This study will run from July 2021 to March 2022. It seeks to understand the experiences of adolescent girls at a Zimbabwean school during a Covid-19 outbreak and their associated isolation. The background to the study is that in April 2021, 294 of the 976 students at the school tested positive for the disease and were put into isolation to help stop the spread of the infection. Therefore the impact of social isolation on adolescents needs to be better documented, and there remains a significant evidence gap on their lived experiences during the pandemic. Usually, reaching such a population would normally require a large-scale household survey to identify and talk to them, whereas here we have a body of respondents under one roof, able to respond as either having had COVID, or not. The study will also explore the application of narrative methodologies through creative writing, as a way to help adolescents retell their stories of resilience and persistence, to find emotional release and build knowledge, and to make meaning of their lived experience. With this in mind, the learners will be asked to write a short essay in any form about their experience during the COVID-19 outbreak. The lived experiences of the learners will help us understand how adolescents fare when faced with the virus and the challenges of its containment. Documenting whether adolescents develop resilience and coping mechanisms in a pandemic and how they do so will help in the designing of appropriate services or interventions to support them through outbreaks.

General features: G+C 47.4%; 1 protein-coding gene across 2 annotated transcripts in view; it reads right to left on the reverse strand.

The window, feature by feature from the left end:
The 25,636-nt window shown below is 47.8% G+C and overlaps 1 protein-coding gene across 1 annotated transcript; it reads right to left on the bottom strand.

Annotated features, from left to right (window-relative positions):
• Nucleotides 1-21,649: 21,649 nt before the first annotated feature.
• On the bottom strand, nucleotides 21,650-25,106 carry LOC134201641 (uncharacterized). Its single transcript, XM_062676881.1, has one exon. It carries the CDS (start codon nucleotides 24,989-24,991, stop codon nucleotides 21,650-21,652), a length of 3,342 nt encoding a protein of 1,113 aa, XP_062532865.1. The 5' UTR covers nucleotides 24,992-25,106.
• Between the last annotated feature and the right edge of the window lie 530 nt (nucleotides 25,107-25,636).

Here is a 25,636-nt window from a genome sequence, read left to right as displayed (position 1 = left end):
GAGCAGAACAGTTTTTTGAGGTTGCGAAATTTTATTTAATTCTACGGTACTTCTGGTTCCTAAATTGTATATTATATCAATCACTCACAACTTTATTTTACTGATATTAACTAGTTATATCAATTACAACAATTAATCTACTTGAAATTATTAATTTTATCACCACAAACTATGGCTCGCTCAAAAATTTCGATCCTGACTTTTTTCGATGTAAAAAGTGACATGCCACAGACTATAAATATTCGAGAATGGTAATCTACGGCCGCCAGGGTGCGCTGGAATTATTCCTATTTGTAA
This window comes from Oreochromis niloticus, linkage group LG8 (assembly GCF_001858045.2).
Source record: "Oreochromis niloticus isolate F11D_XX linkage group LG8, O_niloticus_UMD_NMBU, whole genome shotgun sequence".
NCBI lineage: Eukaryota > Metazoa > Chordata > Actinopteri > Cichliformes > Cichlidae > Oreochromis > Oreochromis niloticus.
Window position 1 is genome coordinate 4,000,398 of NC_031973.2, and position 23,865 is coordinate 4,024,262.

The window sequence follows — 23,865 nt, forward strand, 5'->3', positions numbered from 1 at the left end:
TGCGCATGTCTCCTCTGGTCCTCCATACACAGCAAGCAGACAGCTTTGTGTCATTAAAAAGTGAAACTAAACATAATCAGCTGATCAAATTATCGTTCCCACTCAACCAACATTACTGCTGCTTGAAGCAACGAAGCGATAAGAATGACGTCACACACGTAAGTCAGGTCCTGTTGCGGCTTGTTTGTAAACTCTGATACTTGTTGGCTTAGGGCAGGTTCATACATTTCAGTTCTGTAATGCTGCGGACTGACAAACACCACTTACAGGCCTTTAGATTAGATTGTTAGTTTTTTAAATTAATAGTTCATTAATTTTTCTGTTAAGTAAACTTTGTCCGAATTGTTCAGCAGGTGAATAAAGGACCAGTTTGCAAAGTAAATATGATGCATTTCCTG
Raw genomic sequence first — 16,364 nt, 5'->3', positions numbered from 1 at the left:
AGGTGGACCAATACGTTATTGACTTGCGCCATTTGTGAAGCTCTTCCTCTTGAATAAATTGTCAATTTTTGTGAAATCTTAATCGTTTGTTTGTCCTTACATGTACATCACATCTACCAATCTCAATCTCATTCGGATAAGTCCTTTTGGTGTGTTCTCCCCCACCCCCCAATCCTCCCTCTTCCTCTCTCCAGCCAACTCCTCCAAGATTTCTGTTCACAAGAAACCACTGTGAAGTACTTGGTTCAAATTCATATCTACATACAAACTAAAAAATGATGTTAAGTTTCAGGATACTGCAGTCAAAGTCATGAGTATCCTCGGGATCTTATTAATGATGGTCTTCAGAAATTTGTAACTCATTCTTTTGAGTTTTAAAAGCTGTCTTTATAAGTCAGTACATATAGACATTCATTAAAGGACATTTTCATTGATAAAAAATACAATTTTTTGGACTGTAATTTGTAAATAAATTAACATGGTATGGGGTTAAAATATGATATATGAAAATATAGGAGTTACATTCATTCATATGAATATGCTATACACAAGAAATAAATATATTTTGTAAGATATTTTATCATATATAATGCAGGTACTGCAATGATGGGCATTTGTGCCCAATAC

Dr Hillary Musarurwa (University of Cape Town, South Africa)
Professor Elleke Boehmer (University of Oxford, United Kingdom)
Dr Chris Desmond (University of KwaZulu-Natal, South Africa)